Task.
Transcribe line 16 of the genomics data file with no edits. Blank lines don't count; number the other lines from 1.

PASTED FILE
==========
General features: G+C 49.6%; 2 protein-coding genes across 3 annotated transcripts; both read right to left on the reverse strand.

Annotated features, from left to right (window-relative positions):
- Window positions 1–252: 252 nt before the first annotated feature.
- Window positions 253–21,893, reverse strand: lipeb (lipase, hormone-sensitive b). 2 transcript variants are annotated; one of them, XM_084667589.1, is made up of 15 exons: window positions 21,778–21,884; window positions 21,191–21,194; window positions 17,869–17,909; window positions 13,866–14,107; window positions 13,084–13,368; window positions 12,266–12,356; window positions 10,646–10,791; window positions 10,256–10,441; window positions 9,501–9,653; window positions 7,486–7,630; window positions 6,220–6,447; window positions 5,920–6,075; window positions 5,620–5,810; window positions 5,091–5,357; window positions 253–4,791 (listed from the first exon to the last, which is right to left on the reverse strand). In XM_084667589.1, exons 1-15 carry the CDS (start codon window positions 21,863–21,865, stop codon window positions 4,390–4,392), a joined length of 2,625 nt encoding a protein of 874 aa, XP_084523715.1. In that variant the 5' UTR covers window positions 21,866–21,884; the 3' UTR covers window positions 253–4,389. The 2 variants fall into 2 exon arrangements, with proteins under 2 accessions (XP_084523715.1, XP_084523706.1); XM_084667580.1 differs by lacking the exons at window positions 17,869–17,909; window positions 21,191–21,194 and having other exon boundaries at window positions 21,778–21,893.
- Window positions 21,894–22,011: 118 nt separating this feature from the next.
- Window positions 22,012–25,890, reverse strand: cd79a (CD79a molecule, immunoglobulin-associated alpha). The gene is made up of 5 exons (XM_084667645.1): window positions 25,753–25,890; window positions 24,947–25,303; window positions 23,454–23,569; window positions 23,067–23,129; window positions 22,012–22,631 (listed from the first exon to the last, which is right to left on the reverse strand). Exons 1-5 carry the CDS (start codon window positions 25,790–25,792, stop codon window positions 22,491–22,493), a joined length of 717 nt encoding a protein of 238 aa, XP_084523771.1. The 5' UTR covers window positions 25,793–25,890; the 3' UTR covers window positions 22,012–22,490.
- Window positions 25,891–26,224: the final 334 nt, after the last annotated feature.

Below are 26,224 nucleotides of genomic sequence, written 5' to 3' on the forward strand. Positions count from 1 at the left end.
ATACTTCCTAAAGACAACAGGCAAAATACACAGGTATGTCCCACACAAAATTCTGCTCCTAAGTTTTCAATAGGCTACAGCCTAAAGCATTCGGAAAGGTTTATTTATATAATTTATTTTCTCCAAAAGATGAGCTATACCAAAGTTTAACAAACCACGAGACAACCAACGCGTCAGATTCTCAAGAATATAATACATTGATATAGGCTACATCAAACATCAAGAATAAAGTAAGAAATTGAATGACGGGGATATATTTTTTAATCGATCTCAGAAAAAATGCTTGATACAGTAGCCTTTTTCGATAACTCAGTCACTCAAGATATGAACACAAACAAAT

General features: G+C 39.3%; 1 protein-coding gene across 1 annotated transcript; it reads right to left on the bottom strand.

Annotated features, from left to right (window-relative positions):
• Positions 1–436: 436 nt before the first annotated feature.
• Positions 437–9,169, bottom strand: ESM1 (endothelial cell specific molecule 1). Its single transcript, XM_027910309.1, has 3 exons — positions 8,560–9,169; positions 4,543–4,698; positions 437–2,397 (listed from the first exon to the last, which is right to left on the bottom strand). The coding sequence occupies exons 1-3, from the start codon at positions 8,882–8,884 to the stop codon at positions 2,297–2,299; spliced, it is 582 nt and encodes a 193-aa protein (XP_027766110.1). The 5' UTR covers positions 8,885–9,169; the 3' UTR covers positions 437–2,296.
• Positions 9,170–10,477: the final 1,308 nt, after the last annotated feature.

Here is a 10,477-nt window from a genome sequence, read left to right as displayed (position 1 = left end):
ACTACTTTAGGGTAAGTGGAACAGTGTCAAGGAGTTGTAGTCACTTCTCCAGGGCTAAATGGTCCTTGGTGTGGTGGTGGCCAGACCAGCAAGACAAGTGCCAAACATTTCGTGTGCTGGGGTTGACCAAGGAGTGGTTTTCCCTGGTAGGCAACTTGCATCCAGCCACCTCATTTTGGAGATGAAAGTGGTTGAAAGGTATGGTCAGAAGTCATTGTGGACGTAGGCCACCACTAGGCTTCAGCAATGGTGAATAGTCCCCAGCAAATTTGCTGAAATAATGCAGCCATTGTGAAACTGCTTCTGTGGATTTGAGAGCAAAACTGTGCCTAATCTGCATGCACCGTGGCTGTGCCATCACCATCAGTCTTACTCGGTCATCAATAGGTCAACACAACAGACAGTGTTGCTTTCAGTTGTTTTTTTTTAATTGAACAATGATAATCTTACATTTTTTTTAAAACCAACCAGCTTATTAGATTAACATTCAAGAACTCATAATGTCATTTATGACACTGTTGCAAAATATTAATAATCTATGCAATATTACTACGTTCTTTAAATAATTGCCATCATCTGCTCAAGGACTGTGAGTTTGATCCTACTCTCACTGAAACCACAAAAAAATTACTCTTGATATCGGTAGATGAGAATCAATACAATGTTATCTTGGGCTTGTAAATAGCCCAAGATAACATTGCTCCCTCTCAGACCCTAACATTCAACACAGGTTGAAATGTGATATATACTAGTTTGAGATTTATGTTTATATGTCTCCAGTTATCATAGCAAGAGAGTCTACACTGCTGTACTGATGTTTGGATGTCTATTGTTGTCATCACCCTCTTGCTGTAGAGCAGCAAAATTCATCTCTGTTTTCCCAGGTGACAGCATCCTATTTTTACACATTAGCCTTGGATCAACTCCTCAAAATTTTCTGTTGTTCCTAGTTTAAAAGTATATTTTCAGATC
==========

ACTACTTTAGGGTAAGTGGAACAGTGTCAAGGAGTTGTAGTCACTTCTCCAGGGCTAAATGGTCCTTGGTGTGGTGGTGGCCAGACCAGCAAGACAAGTGCCAAACATTTCGTGTGCTGGGGTTGACCAAGGAGTGGTTTTCCCTGGTAGGCAACTTGCATCCAGCCACCTCATTTTGGAGATGAAAGTGGTTGAAAGGTATGGTCAGAAGTCATTGTGGACGTAGGCCACCACTAGGCTTCAGCAATGGTGAATAGTCCCCAGCAAATTTGCTGAAATAATGCAGCCATTGTGAAACTGCTTCTGTGGATTTGAGAGCAAAACTGTGCCTAATCTGCATGCACCGTGGCTGTGCCATCACCATCAGTCTTACTCGGTCATCAATAGGTCAACACAACAGACAGTGTTGCTTTCAGTTGTTTTTTTTTAATTGAACAATGATAATCTTACATTTTTTTTAAAACCAACCAGCTTATTAGATTAACATTCAAGAACTCATAATGTCATTTATGACACTGTTGCAAAATATTAATAATCTATGCAATATTACTACGTTCTTTAAATAATTGCCATCATCTGCTCAAGGACTGTGAGTTTGATCCTACTCTCACTGAAACCACAAAAAAATTACTCTTGATATCGGTAGATGAGAATCAATACAATGTTATCTTGGGCTTGTAAATAGCCCAAGATAACATTGCTCCCTCTCAGACCCTAACATTCAACACAGGTTGAAATGTGATATATACTAGTTTGAGATTTATGTTTATATGTCTCCAGTTATCATAGCAAGAGAGTCTACACTGCTGTACTGATGTTTGGATGTCTATTGTTGTCATCACCCTCTTGCTGTAGAGCAGCAAAATTCATCTCTGTTTTCCCAGGTGACAGCATCCTATTTTTACACATTAGCCTTGGATCAACTCCTCAAAATTTTCTGTTGTTCCTAGTTTAAAAGTATATTTTCAGATC